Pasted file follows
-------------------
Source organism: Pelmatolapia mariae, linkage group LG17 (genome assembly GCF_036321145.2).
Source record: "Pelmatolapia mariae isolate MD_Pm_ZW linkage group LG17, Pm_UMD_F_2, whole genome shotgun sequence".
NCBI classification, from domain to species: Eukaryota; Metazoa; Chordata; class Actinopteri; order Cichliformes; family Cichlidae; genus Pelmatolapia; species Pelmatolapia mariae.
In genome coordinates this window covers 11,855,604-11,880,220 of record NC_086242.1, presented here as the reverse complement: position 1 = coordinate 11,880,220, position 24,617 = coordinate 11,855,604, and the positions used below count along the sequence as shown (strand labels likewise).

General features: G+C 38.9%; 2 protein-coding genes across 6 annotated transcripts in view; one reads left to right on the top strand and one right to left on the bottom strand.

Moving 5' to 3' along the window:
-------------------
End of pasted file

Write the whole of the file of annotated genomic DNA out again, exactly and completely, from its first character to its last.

Source organism: Pelmatolapia mariae, linkage group LG17 (genome assembly GCF_036321145.2).
Source record: "Pelmatolapia mariae isolate MD_Pm_ZW linkage group LG17, Pm_UMD_F_2, whole genome shotgun sequence".
NCBI classification, from domain to species: Eukaryota; Metazoa; Chordata; class Actinopteri; order Cichliformes; family Cichlidae; genus Pelmatolapia; species Pelmatolapia mariae.
In genome coordinates this window covers 11,855,604-11,880,220 of record NC_086242.1, presented here as the reverse complement: position 1 = coordinate 11,880,220, position 24,617 = coordinate 11,855,604, and the positions used below count along the sequence as shown (strand labels likewise).

General features: G+C 38.9%; 2 protein-coding genes across 6 annotated transcripts in view; one reads left to right on the top strand and one right to left on the bottom strand.

Moving 5' to 3' along the window: